New Treasures: Dark Melody of Madness by Cornell Woolrich

New Treasures: Dark Melody of Madness by Cornell Woolrich

Dark Melody of Madness-smallI wish a knew more about Cornell Woolrich.

From what I understand, this is a common state of affairs, even for some of his most devoted fans. Woolrich was something of a recluse, especially in the last few years of his life, and there are only a handful of people alive today who had any real dealings with him. Barry N. Malzberg, Woolrich’s agent for much of the 1960s, is one of the few, and he’s provided a fascinating reminisce in his introduction to Phantom Lady, one of the handsome new Woolrich editions from Centipede Press.

Woolrich is revered by mystery and noir fans — and rightly so. Some three dozen films have been made of his taut thrillers, including Rear Window, Night Has a Thousand Eyes, The Bride Wore Black, and many others. But on occasion, he also wrote supernatural fiction and Dark Melody of Madness, one of the new Centipede Press volumes, collects four of his novellas for the first time: “Graves For The Living,” “Jane Brown’s Body,” “Dark Melody of Madness,” and “I’m Dangerous Tonight,” all originally published between 1935 and 1938.

Holding on to a loved one can be difficult, but certainly not as weird and treacherous as in this quartet of Cornell Woolrich novellas set in the mid-1930s. It’s a time of great incongruities — physical anguish of the Great Depression, lighthearted dancing to the rhythms of swing; near-legendary bank robbers, daredevil long-distance airplane pilots; head bashing of union members, air-conditioned comfort for movie goers.

Woolrich takes this milieu, adds an overlay of the supernatural, and places his protagonists in grotesque, untenable situations involving their lives and souls. Here is the eerie world of voodoo, Frankenstein-style reincarnation, live burial, and macabre garments — a mixture of cold sweat-producing dilemmas, where the characters find it near-impossible to separate the real from the unreal.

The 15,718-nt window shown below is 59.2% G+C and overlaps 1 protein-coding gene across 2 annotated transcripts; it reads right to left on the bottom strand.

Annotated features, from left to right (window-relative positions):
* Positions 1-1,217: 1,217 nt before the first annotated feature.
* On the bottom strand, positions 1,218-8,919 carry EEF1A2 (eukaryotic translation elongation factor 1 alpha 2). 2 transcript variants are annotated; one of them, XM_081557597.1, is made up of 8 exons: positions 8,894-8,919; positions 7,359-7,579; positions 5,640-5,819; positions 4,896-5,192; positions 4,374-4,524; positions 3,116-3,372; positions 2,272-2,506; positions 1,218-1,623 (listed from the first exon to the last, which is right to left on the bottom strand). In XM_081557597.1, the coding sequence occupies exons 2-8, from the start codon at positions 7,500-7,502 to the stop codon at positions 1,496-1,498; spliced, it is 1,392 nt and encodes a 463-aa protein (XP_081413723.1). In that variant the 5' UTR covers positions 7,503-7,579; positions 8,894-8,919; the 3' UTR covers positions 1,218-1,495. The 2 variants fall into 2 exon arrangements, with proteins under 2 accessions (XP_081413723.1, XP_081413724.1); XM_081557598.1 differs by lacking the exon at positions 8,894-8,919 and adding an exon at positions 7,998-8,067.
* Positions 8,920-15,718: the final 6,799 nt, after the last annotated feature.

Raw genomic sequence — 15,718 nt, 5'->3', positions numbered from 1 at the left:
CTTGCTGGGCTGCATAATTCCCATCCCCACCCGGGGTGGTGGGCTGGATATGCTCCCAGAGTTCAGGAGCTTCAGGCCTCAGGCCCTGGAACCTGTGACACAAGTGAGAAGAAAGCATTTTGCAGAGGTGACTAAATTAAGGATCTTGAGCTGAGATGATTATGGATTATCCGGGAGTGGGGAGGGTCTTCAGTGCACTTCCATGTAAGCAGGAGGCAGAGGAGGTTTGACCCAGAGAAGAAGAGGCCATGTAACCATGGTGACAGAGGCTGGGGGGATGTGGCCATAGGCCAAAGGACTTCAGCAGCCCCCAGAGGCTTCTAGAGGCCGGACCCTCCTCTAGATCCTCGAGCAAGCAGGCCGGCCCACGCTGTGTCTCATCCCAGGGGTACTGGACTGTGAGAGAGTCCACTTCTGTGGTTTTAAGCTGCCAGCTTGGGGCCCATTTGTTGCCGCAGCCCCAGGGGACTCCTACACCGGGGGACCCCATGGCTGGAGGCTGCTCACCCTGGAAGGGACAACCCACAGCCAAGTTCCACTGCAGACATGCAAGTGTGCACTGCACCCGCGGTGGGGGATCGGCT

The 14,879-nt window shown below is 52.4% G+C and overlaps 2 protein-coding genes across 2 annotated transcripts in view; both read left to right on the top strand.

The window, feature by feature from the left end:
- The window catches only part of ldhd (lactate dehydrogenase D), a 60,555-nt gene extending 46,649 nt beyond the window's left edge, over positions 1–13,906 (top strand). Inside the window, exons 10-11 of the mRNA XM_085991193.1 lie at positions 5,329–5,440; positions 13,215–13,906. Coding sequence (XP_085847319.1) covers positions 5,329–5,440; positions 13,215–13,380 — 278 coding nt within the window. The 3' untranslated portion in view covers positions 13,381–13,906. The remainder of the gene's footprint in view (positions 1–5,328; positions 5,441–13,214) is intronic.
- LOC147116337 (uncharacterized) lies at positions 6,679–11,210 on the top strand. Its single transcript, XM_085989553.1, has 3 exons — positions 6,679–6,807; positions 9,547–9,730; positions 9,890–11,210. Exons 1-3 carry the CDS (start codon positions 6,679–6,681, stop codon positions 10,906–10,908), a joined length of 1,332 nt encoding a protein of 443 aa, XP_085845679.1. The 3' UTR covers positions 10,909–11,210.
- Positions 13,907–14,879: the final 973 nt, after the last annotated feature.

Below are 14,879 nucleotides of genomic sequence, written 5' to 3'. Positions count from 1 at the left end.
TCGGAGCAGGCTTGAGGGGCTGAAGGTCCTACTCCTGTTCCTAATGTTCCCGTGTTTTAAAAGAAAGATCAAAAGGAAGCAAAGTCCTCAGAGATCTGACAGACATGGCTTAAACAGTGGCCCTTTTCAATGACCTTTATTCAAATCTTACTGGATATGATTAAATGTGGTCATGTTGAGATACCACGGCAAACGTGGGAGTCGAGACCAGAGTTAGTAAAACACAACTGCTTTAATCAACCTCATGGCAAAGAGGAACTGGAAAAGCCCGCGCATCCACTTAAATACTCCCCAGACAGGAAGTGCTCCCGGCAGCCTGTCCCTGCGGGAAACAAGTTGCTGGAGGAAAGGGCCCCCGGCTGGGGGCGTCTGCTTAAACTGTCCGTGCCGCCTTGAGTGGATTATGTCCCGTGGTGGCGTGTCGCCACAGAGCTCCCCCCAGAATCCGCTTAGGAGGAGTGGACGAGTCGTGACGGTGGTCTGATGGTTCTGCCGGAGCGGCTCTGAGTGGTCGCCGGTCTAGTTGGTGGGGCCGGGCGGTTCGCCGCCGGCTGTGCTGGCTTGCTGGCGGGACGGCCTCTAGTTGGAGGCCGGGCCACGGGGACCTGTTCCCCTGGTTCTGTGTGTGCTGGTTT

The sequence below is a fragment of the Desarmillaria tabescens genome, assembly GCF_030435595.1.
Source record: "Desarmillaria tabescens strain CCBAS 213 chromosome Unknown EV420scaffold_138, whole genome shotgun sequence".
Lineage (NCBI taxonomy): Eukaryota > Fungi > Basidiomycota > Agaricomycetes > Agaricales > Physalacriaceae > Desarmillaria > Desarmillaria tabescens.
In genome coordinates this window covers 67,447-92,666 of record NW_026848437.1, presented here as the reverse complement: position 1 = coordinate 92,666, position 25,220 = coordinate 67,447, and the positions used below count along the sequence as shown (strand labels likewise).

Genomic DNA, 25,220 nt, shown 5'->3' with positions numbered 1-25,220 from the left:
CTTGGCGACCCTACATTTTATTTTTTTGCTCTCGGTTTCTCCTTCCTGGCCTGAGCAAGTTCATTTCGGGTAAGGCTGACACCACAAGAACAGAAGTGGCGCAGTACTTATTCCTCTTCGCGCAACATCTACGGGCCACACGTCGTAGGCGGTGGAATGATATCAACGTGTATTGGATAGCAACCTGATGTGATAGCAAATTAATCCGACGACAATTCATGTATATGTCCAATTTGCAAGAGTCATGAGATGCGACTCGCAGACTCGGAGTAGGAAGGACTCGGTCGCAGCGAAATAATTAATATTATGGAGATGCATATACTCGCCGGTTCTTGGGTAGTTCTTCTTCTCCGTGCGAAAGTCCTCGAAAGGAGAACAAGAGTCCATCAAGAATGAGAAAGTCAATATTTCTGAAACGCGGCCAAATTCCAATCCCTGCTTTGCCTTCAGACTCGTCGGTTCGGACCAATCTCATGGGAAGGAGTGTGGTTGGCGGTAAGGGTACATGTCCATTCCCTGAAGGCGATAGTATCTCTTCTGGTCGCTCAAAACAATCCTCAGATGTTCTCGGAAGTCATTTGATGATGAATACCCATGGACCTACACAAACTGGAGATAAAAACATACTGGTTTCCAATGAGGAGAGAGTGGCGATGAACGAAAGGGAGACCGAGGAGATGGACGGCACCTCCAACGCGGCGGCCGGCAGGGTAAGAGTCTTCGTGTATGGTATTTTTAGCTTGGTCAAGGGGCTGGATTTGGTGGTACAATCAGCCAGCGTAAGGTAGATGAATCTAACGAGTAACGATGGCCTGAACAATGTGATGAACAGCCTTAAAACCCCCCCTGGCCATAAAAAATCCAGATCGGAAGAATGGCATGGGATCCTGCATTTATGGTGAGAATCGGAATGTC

Dark Melody of Madness was published by Centipede Press on August 6, 2013. The introduction is by Bill Pronzini, and the cover and color interiors are by Matt Mahurin. The trade paperback is 296 pages, priced at $18; there’s also a limited edition, out-of-print hardcover. The hardcover edition lists an additional novella, “Mannequin,” on the TOC. For mystery and noir fans, Centipede Press offers three additional volumes in the series: Deadline at Dawn, I Married a Dead Man, and Speak to Me of Death (see the complete set here.)

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John Whalen

John,

I’ve been a fan of Woolrich (AKA William Irish) since I was a teen. Dark Melody of Madness was made into an episode of THRILLER, the horror anthology hosted by Boris Karloff in the sixties. They changed the title to PAPA BENJAMIN. John Ireland played the band leader who is looking for a new sound and turns to voodoo for help. It’s not bad for a TV episode. THRILLER is being shown on Me TV in some cities.

pmcnamee67

THRILLER has been a surprising discovery for me. It should get more notice. Of course, I discovered it because they adatped Robert E. Howard’s “Pigeons from Hell.”

It turns out that they went the Weird Tales well quite a few times, as evidenced by this wonderful article.

A Thrilling Pair

Golgonooza

Those Centipede Press deluxe limited editions look amazing. Some of the finest collector’s editions on the market. If only I could afford them!

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